A contract for difference (CFD) is a type of financial derivative. It is an agreement between the buyer and seller that states that at any time during the life of the contract, one party will pay to the other party either some fixed number of units or shares in some underlying asset, index, or commodity – at a price determined by reference to some variable such as its current market value- on condition that there has been no default on either side’s obligations before delivery of those assets.
The CFD is often used by investors wishing to take advantage of favorable movements in prices without buying and selling physical commodities themselves.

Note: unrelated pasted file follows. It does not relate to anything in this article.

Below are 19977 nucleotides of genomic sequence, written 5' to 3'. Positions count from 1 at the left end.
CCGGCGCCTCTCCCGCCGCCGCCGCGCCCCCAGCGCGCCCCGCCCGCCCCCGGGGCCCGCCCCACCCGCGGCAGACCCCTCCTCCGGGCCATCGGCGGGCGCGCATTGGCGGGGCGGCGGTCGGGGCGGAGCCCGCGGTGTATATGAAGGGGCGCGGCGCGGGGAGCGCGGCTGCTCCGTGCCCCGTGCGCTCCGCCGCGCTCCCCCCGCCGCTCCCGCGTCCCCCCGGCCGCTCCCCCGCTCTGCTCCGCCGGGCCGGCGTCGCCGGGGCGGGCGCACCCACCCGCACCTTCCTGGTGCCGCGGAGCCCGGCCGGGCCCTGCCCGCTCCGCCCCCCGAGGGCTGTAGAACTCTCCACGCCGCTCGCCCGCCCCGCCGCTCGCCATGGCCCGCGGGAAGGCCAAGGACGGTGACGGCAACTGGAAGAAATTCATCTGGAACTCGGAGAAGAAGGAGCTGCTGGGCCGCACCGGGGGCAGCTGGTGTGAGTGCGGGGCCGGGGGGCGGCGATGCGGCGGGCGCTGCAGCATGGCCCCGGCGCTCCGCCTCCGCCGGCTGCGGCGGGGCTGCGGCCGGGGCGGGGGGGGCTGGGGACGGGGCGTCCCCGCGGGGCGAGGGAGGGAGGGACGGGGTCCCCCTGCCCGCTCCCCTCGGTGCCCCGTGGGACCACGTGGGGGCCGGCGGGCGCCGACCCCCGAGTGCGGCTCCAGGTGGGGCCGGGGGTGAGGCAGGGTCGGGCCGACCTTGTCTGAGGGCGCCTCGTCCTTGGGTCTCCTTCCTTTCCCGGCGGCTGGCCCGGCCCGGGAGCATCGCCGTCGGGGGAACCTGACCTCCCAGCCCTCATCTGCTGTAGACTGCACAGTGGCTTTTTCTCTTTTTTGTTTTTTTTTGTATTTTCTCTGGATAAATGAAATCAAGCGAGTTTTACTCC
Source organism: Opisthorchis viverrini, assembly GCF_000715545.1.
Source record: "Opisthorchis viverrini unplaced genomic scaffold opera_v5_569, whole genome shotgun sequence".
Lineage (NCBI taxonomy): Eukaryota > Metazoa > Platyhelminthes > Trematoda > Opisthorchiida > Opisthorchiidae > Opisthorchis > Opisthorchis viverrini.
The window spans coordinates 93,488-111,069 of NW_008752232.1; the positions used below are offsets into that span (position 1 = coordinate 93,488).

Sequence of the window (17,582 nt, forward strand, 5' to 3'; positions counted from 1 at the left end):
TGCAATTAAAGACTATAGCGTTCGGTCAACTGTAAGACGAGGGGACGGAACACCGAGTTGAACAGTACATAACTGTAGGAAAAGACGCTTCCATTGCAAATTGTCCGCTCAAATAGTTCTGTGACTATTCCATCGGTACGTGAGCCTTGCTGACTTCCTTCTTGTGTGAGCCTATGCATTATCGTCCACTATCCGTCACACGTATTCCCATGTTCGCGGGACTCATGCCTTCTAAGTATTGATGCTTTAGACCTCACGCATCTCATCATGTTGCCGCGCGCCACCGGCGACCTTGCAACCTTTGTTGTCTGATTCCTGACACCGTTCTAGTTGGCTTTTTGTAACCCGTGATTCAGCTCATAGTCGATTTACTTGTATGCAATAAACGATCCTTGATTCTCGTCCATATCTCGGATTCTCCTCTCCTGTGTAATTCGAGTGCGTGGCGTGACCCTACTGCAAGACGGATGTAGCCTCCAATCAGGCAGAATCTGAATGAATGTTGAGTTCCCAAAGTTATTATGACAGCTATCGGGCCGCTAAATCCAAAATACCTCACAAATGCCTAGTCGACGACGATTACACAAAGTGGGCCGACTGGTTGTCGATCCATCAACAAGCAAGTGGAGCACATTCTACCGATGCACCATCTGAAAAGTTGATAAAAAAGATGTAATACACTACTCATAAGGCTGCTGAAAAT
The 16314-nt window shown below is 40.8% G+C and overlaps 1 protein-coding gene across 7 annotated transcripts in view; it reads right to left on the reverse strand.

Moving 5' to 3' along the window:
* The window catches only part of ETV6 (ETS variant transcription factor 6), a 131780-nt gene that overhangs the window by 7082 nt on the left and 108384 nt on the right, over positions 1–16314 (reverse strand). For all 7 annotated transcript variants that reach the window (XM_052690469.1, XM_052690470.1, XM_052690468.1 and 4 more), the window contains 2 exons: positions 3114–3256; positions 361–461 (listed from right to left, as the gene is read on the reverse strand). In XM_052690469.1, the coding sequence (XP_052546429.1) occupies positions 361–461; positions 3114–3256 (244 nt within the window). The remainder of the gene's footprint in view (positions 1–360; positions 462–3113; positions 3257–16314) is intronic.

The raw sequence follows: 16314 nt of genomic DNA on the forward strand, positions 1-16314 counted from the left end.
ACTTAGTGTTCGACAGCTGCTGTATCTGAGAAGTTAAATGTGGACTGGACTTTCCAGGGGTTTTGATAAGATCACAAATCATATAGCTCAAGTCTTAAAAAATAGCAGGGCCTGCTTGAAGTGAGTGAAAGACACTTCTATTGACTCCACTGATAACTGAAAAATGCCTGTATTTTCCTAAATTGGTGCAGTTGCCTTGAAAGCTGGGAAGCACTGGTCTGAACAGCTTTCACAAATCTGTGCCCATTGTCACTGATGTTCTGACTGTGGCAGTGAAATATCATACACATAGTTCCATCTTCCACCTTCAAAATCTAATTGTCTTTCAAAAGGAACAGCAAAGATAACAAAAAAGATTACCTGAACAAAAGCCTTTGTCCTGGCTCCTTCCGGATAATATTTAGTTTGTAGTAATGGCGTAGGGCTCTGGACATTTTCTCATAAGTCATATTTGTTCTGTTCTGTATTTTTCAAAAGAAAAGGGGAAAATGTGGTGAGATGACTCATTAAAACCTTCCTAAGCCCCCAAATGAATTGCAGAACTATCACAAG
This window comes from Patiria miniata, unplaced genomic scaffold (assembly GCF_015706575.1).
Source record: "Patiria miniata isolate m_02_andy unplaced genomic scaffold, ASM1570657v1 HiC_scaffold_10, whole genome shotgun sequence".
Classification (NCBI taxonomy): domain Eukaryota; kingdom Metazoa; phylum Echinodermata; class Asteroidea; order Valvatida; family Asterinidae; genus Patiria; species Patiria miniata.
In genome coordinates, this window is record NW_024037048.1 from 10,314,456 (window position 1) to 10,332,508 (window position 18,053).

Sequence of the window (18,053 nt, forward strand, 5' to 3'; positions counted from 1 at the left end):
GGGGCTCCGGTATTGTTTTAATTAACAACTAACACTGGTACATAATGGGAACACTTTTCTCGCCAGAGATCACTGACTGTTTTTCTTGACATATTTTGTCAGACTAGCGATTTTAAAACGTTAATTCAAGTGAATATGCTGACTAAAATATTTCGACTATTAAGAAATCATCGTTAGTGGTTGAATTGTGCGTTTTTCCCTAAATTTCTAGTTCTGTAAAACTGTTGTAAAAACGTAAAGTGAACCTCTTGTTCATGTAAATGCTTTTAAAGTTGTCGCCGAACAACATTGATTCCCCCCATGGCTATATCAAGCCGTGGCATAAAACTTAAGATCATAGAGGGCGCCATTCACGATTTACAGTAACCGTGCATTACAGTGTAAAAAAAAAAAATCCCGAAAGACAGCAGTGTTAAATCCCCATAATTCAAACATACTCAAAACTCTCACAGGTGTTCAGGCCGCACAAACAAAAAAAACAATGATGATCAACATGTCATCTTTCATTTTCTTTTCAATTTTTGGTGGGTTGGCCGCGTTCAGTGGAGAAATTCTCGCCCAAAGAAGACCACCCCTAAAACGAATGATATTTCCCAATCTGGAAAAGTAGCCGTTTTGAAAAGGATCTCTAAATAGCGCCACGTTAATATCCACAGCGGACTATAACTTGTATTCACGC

A CFD is a contract that can be traded and settled in cash to describe it in simple terms. A buyer of the CFD makes payments to the seller, usually at regular intervals for as long as they wish to stay in their position.
The buyer’s obligation is equal to the notional purchase price (i.e., its market value) minus any funds which have been paid out already. At the same time, an existing holder would only need enough margin on deposit with their broker-dealer or FCM to meet this requirement should it become due immediately.
The Final Word
The party who pays more becomes either long or short futures contracts: if one buys a Contract For Difference (CFDs), he becomes ‘long,’ and vice versa when selling.